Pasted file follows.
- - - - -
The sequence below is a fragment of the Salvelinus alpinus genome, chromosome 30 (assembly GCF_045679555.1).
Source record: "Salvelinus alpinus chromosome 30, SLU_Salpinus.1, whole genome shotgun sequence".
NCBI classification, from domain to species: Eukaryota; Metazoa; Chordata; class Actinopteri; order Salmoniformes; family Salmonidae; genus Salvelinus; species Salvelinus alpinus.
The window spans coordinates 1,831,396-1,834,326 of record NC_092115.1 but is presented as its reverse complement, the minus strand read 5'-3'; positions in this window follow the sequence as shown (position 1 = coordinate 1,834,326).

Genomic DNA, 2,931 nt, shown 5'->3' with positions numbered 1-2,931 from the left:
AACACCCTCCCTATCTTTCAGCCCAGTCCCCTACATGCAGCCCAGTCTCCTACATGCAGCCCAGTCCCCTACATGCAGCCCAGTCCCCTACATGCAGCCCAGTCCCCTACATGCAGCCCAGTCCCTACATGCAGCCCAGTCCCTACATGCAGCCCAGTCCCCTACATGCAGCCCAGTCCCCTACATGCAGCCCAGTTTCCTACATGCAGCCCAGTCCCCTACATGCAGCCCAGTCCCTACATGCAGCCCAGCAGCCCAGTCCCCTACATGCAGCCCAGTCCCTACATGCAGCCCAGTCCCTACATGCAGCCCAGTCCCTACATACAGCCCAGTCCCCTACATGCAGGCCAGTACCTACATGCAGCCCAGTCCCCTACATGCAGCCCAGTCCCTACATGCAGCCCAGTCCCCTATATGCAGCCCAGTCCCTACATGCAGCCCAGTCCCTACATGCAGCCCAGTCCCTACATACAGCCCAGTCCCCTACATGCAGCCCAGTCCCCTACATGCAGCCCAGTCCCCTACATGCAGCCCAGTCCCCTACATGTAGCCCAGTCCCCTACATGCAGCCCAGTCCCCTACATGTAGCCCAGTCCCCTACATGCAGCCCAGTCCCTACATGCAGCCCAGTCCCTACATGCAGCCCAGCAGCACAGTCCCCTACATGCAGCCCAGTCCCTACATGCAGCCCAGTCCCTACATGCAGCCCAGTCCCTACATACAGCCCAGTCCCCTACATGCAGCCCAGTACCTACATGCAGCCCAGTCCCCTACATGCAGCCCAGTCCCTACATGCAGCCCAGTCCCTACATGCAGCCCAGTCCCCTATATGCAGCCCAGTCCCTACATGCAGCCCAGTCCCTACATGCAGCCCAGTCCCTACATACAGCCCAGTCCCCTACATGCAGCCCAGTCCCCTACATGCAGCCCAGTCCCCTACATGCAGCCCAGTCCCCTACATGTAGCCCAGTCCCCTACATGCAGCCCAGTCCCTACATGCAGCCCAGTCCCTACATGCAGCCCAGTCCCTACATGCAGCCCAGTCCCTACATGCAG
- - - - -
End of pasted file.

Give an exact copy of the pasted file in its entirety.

The sequence below is a fragment of the Salvelinus alpinus genome, chromosome 30 (assembly GCF_045679555.1).
Source record: "Salvelinus alpinus chromosome 30, SLU_Salpinus.1, whole genome shotgun sequence".
NCBI classification, from domain to species: Eukaryota; Metazoa; Chordata; class Actinopteri; order Salmoniformes; family Salmonidae; genus Salvelinus; species Salvelinus alpinus.
The window spans coordinates 1,831,396-1,834,326 of record NC_092115.1 but is presented as its reverse complement, the minus strand read 5'-3'; positions in this window follow the sequence as shown (position 1 = coordinate 1,834,326).

Genomic DNA, 2,931 nt, shown 5'->3' with positions numbered 1-2,931 from the left:
AACACCCTCCCTATCTTTCAGCCCAGTCCCCTACATGCAGCCCAGTCTCCTACATGCAGCCCAGTCCCCTACATGCAGCCCAGTCCCCTACATGCAGCCCAGTCCCCTACATGCAGCCCAGTCCCTACATGCAGCCCAGTCCCTACATGCAGCCCAGTCCCCTACATGCAGCCCAGTCCCCTACATGCAGCCCAGTTTCCTACATGCAGCCCAGTCCCCTACATGCAGCCCAGTCCCTACATGCAGCCCAGCAGCCCAGTCCCCTACATGCAGCCCAGTCCCTACATGCAGCCCAGTCCCTACATGCAGCCCAGTCCCTACATACAGCCCAGTCCCCTACATGCAGGCCAGTACCTACATGCAGCCCAGTCCCCTACATGCAGCCCAGTCCCTACATGCAGCCCAGTCCCCTATATGCAGCCCAGTCCCTACATGCAGCCCAGTCCCTACATGCAGCCCAGTCCCTACATACAGCCCAGTCCCCTACATGCAGCCCAGTCCCCTACATGCAGCCCAGTCCCCTACATGCAGCCCAGTCCCCTACATGTAGCCCAGTCCCCTACATGCAGCCCAGTCCCCTACATGTAGCCCAGTCCCCTACATGCAGCCCAGTCCCTACATGCAGCCCAGTCCCTACATGCAGCCCAGCAGCACAGTCCCCTACATGCAGCCCAGTCCCTACATGCAGCCCAGTCCCTACATGCAGCCCAGTCCCTACATACAGCCCAGTCCCCTACATGCAGCCCAGTACCTACATGCAGCCCAGTCCCCTACATGCAGCCCAGTCCCTACATGCAGCCCAGTCCCTACATGCAGCCCAGTCCCCTATATGCAGCCCAGTCCCTACATGCAGCCCAGTCCCTACATGCAGCCCAGTCCCTACATACAGCCCAGTCCCCTACATGCAGCCCAGTCCCCTACATGCAGCCCAGTCCCCTACATGCAGCCCAGTCCCCTACATGTAGCCCAGTCCCCTACATGCAGCCCAGTCCCTACATGCAGCCCAGTCCCTACATGCAGCCCAGTCCCTACATGCAGCCCAGTCCCTACATGCAG